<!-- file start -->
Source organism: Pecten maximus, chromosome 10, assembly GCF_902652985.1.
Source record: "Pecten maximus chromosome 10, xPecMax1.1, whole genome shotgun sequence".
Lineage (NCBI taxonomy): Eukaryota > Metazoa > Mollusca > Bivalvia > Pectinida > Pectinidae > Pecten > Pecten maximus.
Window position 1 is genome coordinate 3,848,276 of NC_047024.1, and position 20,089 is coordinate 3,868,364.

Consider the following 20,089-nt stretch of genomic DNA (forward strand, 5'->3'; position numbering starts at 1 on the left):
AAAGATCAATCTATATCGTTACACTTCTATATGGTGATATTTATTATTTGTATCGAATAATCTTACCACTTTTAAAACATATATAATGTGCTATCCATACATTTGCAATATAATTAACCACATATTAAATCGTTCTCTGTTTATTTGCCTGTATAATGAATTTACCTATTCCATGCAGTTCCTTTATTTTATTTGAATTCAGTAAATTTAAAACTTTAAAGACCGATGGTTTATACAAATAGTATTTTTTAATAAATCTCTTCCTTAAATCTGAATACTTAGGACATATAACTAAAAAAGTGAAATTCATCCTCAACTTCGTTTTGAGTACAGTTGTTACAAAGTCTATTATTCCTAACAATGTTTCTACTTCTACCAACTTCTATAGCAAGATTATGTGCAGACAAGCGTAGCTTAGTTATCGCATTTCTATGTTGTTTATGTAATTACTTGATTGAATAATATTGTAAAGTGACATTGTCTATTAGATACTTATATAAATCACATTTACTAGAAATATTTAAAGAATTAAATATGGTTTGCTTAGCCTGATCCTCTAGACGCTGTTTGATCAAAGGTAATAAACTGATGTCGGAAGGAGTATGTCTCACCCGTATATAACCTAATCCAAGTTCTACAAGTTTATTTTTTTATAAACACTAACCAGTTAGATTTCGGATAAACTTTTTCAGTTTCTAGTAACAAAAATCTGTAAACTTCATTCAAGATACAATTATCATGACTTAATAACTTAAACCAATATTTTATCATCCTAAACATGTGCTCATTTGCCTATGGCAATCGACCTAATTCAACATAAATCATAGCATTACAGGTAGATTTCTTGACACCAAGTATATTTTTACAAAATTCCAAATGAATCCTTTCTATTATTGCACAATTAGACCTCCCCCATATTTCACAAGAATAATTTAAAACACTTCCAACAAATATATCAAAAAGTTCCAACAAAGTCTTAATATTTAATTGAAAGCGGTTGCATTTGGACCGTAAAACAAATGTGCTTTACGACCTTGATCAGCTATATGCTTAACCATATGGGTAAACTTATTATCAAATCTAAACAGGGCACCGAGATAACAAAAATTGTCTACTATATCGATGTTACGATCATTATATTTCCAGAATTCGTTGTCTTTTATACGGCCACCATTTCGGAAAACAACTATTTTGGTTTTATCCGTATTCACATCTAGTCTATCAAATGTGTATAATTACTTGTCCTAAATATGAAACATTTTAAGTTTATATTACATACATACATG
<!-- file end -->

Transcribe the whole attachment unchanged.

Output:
Source organism: Pecten maximus, chromosome 10, assembly GCF_902652985.1.
Source record: "Pecten maximus chromosome 10, xPecMax1.1, whole genome shotgun sequence".
Lineage (NCBI taxonomy): Eukaryota > Metazoa > Mollusca > Bivalvia > Pectinida > Pectinidae > Pecten > Pecten maximus.
Window position 1 is genome coordinate 3,848,276 of NC_047024.1, and position 20,089 is coordinate 3,868,364.

Consider the following 20,089-nt stretch of genomic DNA (forward strand, 5'->3'; position numbering starts at 1 on the left):
AAAGATCAATCTATATCGTTACACTTCTATATGGTGATATTTATTATTTGTATCGAATAATCTTACCACTTTTAAAACATATATAATGTGCTATCCATACATTTGCAATATAATTAACCACATATTAAATCGTTCTCTGTTTATTTGCCTGTATAATGAATTTACCTATTCCATGCAGTTCCTTTATTTTATTTGAATTCAGTAAATTTAAAACTTTAAAGACCGATGGTTTATACAAATAGTATTTTTTAATAAATCTCTTCCTTAAATCTGAATACTTAGGACATATAACTAAAAAAGTGAAATTCATCCTCAACTTCGTTTTGAGTACAGTTGTTACAAAGTCTATTATTCCTAACAATGTTTCTACTTCTACCAACTTCTATAGCAAGATTATGTGCAGACAAGCGTAGCTTAGTTATCGCATTTCTATGTTGTTTATGTAATTACTTGATTGAATAATATTGTAAAGTGACATTGTCTATTAGATACTTATATAAATCACATTTACTAGAAATATTTAAAGAATTAAATATGGTTTGCTTAGCCTGATCCTCTAGACGCTGTTTGATCAAAGGTAATAAACTGATGTCGGAAGGAGTATGTCTCACCCGTATATAACCTAATCCAAGTTCTACAAGTTTATTTTTTTATAAACACTAACCAGTTAGATTTCGGATAAACTTTTTCAGTTTCTAGTAACAAAAATCTGTAAACTTCATTCAAGATACAATTATCATGACTTAATAACTTAAACCAATATTTTATCATCCTAAACATGTGCTCATTTGCCTATGGCAATCGACCTAATTCAACATAAATCATAGCATTACAGGTAGATTTCTTGACACCAAGTATATTTTTACAAAATTCCAAATGAATCCTTTCTATTATTGCACAATTAGACCTCCCCCATATTTCACAAGAATAATTTAAAACACTTCCAACAAATATATCAAAAAGTTCCAACAAAGTCTTAATATTTAATTGAAAGCGGTTGCATTTGGACCGTAAAACAAATGTGCTTTACGACCTTGATCAGCTATATGCTTAACCATATGGGTAAACTTATTATCAAATCTAAACAGGGCACCGAGATAACAAAAATTGTCTACTATATCGATGTTACGATCATTATATTTCCAGAATTCGTTGTCTTTTATACGGCCACCATTTCGGAAAACAACTATTTTGGTTTTATCCGTATTCACATCTAGTCTATCAAATGTGTATAATTACTTGTCCTAAATATGAAACATTTTAAGTTTATATTACATACATACATG